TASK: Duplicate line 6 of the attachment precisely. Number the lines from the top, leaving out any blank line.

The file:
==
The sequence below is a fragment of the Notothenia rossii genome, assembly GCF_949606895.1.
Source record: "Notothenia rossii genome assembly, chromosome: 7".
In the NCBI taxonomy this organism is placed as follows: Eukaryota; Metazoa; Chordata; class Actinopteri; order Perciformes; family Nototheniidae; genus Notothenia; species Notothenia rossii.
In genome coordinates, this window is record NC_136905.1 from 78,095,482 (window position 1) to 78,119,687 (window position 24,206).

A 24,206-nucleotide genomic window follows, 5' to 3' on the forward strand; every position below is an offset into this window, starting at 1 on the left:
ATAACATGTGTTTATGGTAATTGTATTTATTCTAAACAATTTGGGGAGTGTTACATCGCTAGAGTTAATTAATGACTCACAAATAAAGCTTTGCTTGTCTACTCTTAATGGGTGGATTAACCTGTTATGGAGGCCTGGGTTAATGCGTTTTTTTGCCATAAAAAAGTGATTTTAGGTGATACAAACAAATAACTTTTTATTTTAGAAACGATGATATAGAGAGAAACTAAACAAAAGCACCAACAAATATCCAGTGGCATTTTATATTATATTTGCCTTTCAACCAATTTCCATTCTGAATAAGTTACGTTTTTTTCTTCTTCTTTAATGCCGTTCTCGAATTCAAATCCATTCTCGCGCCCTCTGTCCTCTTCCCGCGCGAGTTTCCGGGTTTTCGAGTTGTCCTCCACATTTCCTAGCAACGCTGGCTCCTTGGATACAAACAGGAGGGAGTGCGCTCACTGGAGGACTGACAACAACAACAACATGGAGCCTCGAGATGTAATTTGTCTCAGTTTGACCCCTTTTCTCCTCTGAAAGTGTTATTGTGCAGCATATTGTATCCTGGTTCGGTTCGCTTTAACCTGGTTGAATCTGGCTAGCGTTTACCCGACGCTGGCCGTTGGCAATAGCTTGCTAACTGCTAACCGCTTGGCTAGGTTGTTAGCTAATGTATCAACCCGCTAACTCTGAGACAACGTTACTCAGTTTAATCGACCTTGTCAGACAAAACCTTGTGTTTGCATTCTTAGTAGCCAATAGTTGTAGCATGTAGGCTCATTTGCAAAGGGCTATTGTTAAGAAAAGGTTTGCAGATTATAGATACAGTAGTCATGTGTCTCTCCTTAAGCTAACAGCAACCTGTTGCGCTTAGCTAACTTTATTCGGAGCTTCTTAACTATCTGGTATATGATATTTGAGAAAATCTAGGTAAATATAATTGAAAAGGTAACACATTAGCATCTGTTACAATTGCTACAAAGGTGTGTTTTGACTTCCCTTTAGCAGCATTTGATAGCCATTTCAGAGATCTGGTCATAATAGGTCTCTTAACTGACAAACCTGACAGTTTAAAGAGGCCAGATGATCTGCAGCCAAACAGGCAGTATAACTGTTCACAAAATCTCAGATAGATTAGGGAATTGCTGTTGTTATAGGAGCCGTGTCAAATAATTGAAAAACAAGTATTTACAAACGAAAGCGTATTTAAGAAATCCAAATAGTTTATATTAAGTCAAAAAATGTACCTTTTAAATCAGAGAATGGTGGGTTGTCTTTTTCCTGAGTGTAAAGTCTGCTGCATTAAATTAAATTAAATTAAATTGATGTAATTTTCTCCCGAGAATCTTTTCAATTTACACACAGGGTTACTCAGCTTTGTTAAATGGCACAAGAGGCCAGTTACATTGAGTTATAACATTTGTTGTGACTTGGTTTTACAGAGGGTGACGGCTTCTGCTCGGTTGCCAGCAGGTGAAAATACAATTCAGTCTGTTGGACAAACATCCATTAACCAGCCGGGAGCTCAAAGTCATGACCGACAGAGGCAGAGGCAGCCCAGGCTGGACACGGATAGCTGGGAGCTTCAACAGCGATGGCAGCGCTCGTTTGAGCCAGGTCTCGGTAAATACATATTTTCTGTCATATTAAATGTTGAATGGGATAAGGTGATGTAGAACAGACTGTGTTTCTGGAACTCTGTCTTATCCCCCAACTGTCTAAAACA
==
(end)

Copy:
ATAACATGTGTTTATGGTAATTGTATTTATTCTAAACAATTTGGGGAGTGTTACATCGCTAGAGTTAATTAATGACTCACAAATAAAGCTTTGCTTGTCTACTCTTAATGGGTGGATTAACCTGTTATGGAGGCCTGGGTTAATGCGTTTTTTTGCCATAAAAAAGTGATTTTAGGTGATACAAACAAATAACTTTTTATTTTAGAAACGATGATATAGAGAGAAACTAAACAAAAGCACCAACAAATATCCAGTGGCATTTTATATTATATTTGCCTTTCAACCAATTTCCATTCTGAATAAGTTACGTTTTTTTCTTCTTCTTTAATGCCGTTCTCGAATTCAAATCCATTCTCGCGCCCTCTGTCCTCTTCCCGCGCGAGTTTCCGGGTTTTCGAGTTGTCCTCCACATTTCCTAGCAACGCTGGCTCCTTGGATACAAACAGGAGGGAGTGCGCTCACTGGAGGACTGACAACAACAACAACATGGAGCCTCGAGATGTAATTTGTCTCAGTTTGACCCCTTTTCTCCTCTGAAAGTGTTATTGTGCAGCATATTGTATCCTGGTTCGGTTCGCTTTAACCTGGTTGAATCTGGCTAGCGTTTACCCGACGCTGGCCGTTGGCAATAGCTTGCTAACTGCTAACCGCTTGGCTAGGTTGTTAGCTAATGTATCAACCCGCTAACTCTGAGACAACGTTACTCAGTTTAATCGACCTTGTCAGACAAAACCTTGTGTTTGCATTCTTAGTAGCCAATAGTTGTAGCATGTAGGCTCATTTGCAAAGGGCTATTGTTAAGAAAAGGTTTGCAGATTATAGATACAGTAGTCATGTGTCTCTCCTTAAGCTAACAGCAACCTGTTGCGCTTAGCTAACTTTATTCGGAGCTTCTTAACTATCTGGTATATGATATTTGAGAAAATCTAGGTAAATATAATTGAAAAGGTAACACATTAGCATCTGTTACAATTGCTACAAAGGTGTGTTTTGACTTCCCTTTAGCAGCATTTGATAGCCATTTCAGAGATCTGGTCATAATAGGTCTCTTAACTGACAAACCTGACAGTTTAAAGAGGCCAGATGATCTGCAGCCAAACAGGCAGTATAACTGTTCACAAAATCTCAGATAGATTAGGGAATTGCTGTTGTTATAGGAGCCGTGTCAAATAATTGAAAAACAAGTATTTACAAACGAAAGCGTATTTAAGAAATCCAAATAGTTTATATTAAGTCAAAAAATGTACCTTTTAAATCAGAGAATGGTGGGTTGTCTTTTTCCTGAGTGTAAAGTCTGCTGCATTAAATTAAATTAAATTAAATTGATGTAATTTTCTCCCGAGAATCTTTTCAATTTACACACAGGGTTACTCAGCTTTGTTAAATGGCACAAGAGGCCAGTTACATTGAGTTATAACATTTGTTGTGACTTGGTTTTACAGAGGGTGACGGCTTCTGCTCGGTTGCCAGCAGGTGAAAATACAATTCAGTCTGTTGGACAAACATCCATTAACCAGCCGGGAGCTCAAAGTCATGACCGACAGAGGCAGAGGCAGCCCAGGCTGGACACGGATAGCTGGGAGCTTCAACAGCGATGGCAGCGCTCGTTTGAGCCAGGTCTCGGTAAATACATATTTTCTGTCATATTAAATGTTGAATGGGATAAGGTGATGTAGAACAGACTGTGTTTCTGGAACTCTGTCTTATCCCCCAACTGTCTAAAACA